Digital Realty acquisition of Interxion to reshape data-center landscape

Digital Realty Trust, one of the largest data center operators in the U.S., has agreed to acquire European data center provider Interxion for $8.4 billion. The deal will put DRT ahead of Equinix in terms of size and give the San Francisco company a massive move into Europe as well as the Middle East and AsiaThe deal is strategic and complementary. DRT has about 200 data centers, mostly in the U.S but with some foreign locations as well. Interxion is a major European player, with 53 data centers in 13 of the biggest European markets, including London, Paris, Frankfurt, and Amsterdam. READ MORE: Gartner’s top 10 strategic technology trends for 2020To read this article in full, please click here

Intel unveils new Xeon E-2200 line for entry level servers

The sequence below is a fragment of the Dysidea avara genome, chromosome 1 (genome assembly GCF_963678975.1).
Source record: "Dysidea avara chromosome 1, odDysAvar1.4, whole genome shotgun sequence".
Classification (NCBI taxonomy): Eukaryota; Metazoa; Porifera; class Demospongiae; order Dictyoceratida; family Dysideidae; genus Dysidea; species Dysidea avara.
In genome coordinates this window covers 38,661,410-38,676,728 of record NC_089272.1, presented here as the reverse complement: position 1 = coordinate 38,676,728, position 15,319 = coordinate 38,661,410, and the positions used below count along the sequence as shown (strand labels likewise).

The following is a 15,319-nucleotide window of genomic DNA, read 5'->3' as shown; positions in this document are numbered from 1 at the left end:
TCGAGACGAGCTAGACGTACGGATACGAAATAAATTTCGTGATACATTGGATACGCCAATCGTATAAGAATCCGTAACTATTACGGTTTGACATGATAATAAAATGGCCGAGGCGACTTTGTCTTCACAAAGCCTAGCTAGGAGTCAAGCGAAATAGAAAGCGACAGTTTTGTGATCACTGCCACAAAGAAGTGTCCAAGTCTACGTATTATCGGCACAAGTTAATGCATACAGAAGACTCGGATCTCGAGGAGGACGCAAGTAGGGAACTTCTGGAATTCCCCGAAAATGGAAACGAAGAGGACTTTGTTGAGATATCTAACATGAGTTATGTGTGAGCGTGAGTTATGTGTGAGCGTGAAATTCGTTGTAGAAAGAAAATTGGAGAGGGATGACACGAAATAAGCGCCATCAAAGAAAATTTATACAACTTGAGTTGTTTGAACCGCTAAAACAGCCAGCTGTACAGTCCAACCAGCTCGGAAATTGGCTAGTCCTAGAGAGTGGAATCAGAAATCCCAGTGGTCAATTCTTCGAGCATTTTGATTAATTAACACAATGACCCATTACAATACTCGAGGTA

Intel is relaunching the Xeon E-2200 line, which it first introduced in May for workstations, as a low-end server processor for simpler tasks. The new chips are socket-compatible with the older E-2100 line so existing servers can be upgraded.Intel makes no bones about it, the Xeon E-2200 processors are for entry-level servers, coming in 4-core and 6-core designs as well as a new 8-core product capable of hitting 5.0 GHz with Intel’s Turbo Boost Technology 2.0.[Get regularly scheduled insights by signing up for Network World newsletters.] The Xeon E-2288G and E-2278G CPUs are the new high-end models with eight cores and 16 threads, a boost over the six-core count of the E-2100. The E-2200 is meant for single-socket systems with a maximum memory capacity of 128GB.To read this article in full, please click here

A VPN service that gets around the Great Firewall of China legally